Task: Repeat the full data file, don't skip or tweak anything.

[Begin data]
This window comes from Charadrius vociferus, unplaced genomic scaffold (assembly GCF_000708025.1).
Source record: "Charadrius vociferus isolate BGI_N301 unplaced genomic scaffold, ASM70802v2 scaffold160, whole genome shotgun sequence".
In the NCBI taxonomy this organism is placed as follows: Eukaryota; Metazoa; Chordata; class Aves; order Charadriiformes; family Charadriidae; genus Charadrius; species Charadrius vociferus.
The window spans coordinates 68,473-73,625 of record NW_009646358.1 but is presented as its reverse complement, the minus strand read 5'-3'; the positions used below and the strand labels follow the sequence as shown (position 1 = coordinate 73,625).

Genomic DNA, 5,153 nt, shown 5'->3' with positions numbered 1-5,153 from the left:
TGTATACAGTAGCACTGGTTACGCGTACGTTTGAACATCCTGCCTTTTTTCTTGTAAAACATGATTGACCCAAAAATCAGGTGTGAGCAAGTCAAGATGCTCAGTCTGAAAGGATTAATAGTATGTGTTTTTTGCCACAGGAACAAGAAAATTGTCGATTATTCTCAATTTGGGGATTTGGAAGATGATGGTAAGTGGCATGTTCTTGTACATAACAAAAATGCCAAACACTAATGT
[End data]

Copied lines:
This window comes from Charadrius vociferus, unplaced genomic scaffold (assembly GCF_000708025.1).
Source record: "Charadrius vociferus isolate BGI_N301 unplaced genomic scaffold, ASM70802v2 scaffold160, whole genome shotgun sequence".
In the NCBI taxonomy this organism is placed as follows: Eukaryota; Metazoa; Chordata; class Aves; order Charadriiformes; family Charadriidae; genus Charadrius; species Charadrius vociferus.
The window spans coordinates 68,473-73,625 of record NW_009646358.1 but is presented as its reverse complement, the minus strand read 5'-3'; the positions used below and the strand labels follow the sequence as shown (position 1 = coordinate 73,625).

Genomic DNA, 5,153 nt, shown 5'->3' with positions numbered 1-5,153 from the left:
TGTATACAGTAGCACTGGTTACGCGTACGTTTGAACATCCTGCCTTTTTTCTTGTAAAACATGATTGACCCAAAAATCAGGTGTGAGCAAGTCAAGATGCTCAGTCTGAAAGGATTAATAGTATGTGTTTTTTGCCACAGGAACAAGAAAATTGTCGATTATTCTCAATTTGGGGATTTGGAAGATGATGGTAAGTGGCATGTTCTTGTACATAACAAAAATGCCAAACACTAATGT